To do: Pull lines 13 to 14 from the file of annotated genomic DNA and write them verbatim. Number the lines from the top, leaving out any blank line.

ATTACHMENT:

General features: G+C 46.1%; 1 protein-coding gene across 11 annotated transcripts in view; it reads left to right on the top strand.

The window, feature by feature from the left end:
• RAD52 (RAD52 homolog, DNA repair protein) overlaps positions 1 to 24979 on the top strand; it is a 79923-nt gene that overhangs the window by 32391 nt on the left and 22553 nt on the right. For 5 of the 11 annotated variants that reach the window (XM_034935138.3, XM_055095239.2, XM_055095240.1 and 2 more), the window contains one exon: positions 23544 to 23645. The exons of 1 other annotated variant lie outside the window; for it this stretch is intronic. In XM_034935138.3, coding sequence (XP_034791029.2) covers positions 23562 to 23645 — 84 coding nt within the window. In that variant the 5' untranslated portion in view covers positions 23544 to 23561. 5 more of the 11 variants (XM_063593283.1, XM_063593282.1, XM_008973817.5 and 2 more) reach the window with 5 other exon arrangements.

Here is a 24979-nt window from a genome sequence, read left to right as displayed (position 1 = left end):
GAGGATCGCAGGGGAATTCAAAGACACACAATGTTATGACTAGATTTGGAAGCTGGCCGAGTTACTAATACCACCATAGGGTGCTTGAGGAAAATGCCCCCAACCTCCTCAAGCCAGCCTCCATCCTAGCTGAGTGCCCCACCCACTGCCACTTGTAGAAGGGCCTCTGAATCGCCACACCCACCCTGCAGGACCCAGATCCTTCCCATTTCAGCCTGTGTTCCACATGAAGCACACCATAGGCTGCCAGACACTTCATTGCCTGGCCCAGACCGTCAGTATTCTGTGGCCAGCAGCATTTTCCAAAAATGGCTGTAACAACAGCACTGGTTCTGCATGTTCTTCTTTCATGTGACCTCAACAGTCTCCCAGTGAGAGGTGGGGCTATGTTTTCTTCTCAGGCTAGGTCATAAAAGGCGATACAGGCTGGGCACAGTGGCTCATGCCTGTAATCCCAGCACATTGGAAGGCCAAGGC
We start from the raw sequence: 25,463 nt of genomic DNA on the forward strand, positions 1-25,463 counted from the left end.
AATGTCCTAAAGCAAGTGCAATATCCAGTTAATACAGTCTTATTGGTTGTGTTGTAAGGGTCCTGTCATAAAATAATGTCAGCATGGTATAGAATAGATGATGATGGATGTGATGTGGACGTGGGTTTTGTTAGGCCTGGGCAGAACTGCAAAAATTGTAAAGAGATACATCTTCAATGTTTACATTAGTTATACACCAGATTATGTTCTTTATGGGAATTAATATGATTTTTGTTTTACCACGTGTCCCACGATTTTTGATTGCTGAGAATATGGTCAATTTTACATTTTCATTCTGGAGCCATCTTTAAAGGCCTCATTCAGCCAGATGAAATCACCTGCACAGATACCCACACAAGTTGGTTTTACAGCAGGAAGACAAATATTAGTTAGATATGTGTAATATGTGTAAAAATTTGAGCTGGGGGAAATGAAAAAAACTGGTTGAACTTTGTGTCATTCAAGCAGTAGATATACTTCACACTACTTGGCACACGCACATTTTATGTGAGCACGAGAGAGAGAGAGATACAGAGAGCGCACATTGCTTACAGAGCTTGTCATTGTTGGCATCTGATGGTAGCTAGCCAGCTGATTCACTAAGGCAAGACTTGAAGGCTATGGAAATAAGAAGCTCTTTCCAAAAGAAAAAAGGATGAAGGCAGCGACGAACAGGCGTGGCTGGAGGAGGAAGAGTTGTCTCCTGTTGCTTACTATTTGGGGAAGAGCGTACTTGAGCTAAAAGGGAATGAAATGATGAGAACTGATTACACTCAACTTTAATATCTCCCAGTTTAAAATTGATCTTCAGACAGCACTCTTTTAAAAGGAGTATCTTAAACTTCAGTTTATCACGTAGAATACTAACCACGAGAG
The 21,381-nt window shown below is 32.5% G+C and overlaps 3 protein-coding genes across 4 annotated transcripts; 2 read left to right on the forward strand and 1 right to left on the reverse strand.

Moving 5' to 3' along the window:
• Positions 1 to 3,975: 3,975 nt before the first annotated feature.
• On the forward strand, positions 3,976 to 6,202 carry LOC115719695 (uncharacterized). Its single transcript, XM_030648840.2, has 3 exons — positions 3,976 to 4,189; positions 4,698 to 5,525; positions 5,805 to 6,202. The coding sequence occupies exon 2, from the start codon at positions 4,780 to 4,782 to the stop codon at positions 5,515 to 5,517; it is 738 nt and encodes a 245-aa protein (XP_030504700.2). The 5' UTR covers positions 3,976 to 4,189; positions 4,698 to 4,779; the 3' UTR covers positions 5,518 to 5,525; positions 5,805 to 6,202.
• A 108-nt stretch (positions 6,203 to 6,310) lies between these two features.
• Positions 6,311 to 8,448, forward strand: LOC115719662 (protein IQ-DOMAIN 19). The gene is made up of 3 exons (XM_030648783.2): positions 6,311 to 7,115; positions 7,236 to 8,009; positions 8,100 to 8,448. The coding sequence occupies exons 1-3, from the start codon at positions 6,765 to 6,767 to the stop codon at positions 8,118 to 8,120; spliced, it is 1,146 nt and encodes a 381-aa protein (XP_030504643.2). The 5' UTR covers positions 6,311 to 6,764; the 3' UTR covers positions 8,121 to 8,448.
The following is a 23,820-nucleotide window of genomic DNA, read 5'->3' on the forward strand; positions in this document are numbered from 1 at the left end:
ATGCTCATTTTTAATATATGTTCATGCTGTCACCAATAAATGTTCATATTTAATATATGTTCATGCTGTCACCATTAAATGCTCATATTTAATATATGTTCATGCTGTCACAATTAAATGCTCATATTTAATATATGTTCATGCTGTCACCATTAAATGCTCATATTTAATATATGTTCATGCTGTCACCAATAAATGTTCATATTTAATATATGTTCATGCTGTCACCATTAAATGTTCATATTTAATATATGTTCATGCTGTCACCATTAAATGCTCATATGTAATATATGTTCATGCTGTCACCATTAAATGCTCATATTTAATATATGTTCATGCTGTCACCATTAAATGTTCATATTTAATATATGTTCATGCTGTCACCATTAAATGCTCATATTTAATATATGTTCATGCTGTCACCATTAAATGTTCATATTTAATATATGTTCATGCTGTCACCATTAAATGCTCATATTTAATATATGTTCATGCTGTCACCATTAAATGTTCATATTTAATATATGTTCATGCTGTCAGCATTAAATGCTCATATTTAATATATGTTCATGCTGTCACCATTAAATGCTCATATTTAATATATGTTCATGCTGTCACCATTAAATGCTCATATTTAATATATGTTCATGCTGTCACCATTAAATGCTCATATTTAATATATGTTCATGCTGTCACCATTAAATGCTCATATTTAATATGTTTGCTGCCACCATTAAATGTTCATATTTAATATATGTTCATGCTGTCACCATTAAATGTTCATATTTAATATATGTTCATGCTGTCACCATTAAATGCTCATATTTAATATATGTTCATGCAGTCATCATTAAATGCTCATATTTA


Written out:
• Positions 6,311 to 8,448, forward strand: LOC115719662 (protein IQ-DOMAIN 19). The gene is made up of 3 exons (XM_030648783.2): positions 6,311 to 7,115; positions 7,236 to 8,009; positions 8,100 to 8,448. The coding sequence occupies exons 1-3, from the start codon at positions 6,765 to 6,767 to the stop codon at positions 8,118 to 8,120; spliced, it is 1,146 nt and encodes a 381-aa protein (XP_030504643.2). The 5' UTR covers positions 6,311 to 6,764; the 3' UTR covers positions 8,121 to 8,448.
The following is a 23,820-nucleotide window of genomic DNA, read 5'->3' on the forward strand; positions in this document are numbered from 1 at the left end: